By SHELLY WILKISON
Liberty Hill school trustees voted unanimously Monday to continue to waive tuition for students transferring in from outside the school district.
Currently, 373 students are attending Liberty Hill schools but living outside the district boundaries. They comprise about 12 percent of the district’s 3,023 students.
Superintendent Rob Hart recommended the Board continue to waive tuition for transfer students for 2014-2015. He said charging tuition would place the district nearer to the point where the law would require the district to pay the State in order to reduce the wealth per student. The Robin Hood plan for school financing adopted in 1993 by state lawmakers, which is now Chapter 41 of the Texas Education Code, attempted to equalize funding for public schools. Once schools districts reach certain levels of property value per student, they are required to pay the State recapture funds.
“It still benefits us to accept them (transfer students) without paid tuition,” said Dr. Hart. “We get more state funding this way because we have more students to divide out.”
The school district was notified by the state earlier this month that its wealth per resident student average daily attendance (weighted ADA) is projected to exceed the equalized wealth level of $319,000 established by law. If the district were to charge transfer students tuition, the wealth level of WADA would exceed that requiring it to pay recapture costs. Without charging tuition, its weighted ADA would be $292,000.
Hart predicted that LHISD may be moving closer to a time when charging tuition will be the preferable option if property values continue an upward trend.
Candidates for transfer into the district must apply for admission and be approved by the campus principal. Administrators consider grades and disciplinary history, and conduct interviews with applicants before making recommendations for admission. Every year, the transfer student’s status is reconsidered.
Also Monday, the Board approved the creation of five new positions within the Special Education program. The district will hire a Deaf Education teacher, a Lead LSSP, Adapted PE/Homebound teacher, PPCD Behavior teacher, and a physical therapist.
Dr. Hart said the district is currently contracting out for those services and the move to bring the jobs in-house will save money. The jobs, estimated to cost the district an average $50,000 each in salary and benefits, are full-time positions.
The Board also approved the allocation of $641,000 for instructional materials for the upcoming academic year. Curriculum Director Claudeane Braun said the materials will include printed textbooks as well as digital materials designed to supplement textbooks.
Mrs. Braun said that although the instructional materials allotment may now be used for technology, including equipment and digital resources, administrators agreed it was best for LHISD to use the funds on books and accompanying digital materials.
She said the school district’s partnership with Dell Computers provides for classroom computers.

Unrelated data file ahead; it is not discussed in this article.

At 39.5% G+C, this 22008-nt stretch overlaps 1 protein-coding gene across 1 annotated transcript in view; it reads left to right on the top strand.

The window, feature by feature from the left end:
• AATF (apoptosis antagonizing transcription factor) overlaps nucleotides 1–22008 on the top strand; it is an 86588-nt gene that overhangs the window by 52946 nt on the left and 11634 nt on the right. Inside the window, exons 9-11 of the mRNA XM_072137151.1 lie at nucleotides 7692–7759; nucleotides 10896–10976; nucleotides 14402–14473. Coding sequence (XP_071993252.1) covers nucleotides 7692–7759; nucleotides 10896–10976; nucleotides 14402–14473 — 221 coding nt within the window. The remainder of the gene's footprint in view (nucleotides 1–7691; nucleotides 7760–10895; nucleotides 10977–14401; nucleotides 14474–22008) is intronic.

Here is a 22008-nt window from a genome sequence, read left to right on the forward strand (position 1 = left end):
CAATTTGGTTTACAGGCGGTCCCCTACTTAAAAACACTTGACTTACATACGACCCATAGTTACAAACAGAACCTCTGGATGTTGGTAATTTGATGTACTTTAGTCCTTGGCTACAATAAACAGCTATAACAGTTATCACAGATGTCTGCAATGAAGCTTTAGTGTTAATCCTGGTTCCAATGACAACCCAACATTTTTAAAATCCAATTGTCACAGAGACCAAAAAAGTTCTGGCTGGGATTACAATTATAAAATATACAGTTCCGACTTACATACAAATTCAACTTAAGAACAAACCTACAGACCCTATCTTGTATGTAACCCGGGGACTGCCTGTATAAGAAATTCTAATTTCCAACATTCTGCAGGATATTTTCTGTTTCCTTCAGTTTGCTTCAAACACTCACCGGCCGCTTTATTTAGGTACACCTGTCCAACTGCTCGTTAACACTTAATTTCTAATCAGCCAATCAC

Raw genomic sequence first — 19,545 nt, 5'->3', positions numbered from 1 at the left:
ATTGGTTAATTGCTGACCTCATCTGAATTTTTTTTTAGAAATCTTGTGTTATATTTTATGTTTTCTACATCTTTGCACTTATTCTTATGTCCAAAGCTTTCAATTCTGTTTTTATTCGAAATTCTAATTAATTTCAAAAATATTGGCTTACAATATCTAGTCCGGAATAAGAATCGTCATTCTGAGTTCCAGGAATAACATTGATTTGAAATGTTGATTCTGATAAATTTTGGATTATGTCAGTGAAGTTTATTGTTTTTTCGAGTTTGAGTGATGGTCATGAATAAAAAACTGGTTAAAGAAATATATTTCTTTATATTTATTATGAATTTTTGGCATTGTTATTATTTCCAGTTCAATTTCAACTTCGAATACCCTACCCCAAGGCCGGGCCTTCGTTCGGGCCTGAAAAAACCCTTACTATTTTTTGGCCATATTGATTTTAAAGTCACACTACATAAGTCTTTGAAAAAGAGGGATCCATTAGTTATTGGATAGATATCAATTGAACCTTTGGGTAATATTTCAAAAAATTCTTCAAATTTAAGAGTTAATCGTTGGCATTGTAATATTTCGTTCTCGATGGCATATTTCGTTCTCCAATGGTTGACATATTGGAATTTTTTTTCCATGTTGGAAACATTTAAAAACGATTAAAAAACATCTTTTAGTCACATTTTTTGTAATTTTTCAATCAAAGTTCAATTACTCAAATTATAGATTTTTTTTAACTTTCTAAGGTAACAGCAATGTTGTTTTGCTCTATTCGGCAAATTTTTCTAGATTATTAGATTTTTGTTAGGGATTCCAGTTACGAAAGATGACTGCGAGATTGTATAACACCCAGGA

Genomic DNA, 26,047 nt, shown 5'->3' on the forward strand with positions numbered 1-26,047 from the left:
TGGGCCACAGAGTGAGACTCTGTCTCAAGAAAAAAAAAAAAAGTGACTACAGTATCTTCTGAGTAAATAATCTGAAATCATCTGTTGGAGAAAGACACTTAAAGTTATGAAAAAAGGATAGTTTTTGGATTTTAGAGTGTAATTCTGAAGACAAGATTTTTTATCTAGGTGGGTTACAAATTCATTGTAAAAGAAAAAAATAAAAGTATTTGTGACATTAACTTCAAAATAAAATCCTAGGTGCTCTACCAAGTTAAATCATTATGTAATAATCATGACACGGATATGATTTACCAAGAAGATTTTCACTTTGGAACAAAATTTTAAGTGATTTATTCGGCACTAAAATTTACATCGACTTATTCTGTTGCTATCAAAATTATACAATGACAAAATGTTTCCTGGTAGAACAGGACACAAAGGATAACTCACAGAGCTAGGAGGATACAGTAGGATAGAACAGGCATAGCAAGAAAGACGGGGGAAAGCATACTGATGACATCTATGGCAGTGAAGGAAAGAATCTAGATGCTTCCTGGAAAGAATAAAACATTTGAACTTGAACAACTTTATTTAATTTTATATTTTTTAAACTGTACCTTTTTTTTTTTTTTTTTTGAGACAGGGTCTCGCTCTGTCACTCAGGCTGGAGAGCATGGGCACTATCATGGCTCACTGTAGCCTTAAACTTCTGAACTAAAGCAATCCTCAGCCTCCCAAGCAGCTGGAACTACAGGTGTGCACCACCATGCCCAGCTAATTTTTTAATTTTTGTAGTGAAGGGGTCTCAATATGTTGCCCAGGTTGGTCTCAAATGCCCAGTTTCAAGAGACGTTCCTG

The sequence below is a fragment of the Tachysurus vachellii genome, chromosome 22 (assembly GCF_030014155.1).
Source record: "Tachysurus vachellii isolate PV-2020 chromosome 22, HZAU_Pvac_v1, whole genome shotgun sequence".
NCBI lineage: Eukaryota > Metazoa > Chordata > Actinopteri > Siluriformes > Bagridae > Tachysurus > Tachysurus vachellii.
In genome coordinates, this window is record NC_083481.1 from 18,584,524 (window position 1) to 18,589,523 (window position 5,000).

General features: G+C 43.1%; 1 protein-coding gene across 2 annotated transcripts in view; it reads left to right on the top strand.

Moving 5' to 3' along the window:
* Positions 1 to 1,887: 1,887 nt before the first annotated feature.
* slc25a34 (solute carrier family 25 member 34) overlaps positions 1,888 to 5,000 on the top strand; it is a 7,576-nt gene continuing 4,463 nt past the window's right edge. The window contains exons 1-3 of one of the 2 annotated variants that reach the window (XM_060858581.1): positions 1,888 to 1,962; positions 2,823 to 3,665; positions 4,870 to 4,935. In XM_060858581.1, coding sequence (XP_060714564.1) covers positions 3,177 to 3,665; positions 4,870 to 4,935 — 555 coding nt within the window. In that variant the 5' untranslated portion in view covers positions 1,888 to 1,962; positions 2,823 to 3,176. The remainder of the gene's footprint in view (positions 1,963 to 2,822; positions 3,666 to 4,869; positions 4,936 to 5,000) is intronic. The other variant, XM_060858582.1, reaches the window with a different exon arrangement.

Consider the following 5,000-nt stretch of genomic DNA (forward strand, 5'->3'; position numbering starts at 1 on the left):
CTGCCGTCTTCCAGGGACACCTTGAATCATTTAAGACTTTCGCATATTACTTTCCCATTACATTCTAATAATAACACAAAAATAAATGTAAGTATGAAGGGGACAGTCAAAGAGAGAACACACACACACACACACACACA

“Districts were hoping for open source textbooks, but those didn’t materialize,” she added. “A lot of people thought we may have bought our last paper copy of books, but we have to provide individual access to the (instructional resource such as a book). Even publishers have not moved to a totally digital option, so we’re not quite there yet.”
Mrs. Braun explained that lawmakers removed the maximum costs for instructional materials hoping that free market competition would keep prices low as publishing companies compete for business.
“The free market didn’t work in this situation,” she said.
LHISD will purchase science books and materials for grades kindergarten through 12, and math materials for grades kindergarten through eight. At the high school level, class sets will be purchased. Staff is researching a conceptual physics textbook to make sure it complies with TEKS requirements before recommending purchase.
In other business this week, the Board approved the schedule for Limited English Proficient Summer School that inclues 120 hours of instruction.
Following a 55-minute closed session, the Board accepted the resignations of Bonnie Reichert, a Business/Technology teacher at the Junior High; Shawn Joseph, a Behavior teacher at the Junior High; Rachel Howard, LSSP; Tabatha Reeves, a Resource/Behavior teacher at the Intermediate School; and Amy Klein, a Tech Ap/Business teacher at the High School.
New employees approved include Shirley Benavides, a Deaf Education teacher; Vanessa Conner, for High School English and Journalism; Jolie Jennings, for Intermediate School Librarian; Bryan Taylor, Lead LSSP; Terri Jeanne Ingram, LSSP; Tanza Rawls, Physical Therapist; and Phillip Walker, Junior High Special Education teacher.
Because Trustees Clay Cole and Mike Bowles were unopposed for election this spring, the election was cancelled. However, the officials were sworn in anew on Monday. The Board also re-elected its current officers — Cole will remain president, David Nix will remain vice president and Leslye Pogue will remain secretary.
The Board also recognized students who participated in the Future Chef Competition and the Culinary Throw Down team at the high school. To learn more about those students and the programs, see previous editions of The Independent online at www.LHIndependent.com.
Trustees Shawn Vickers and Alfie Perrin were not present Monday.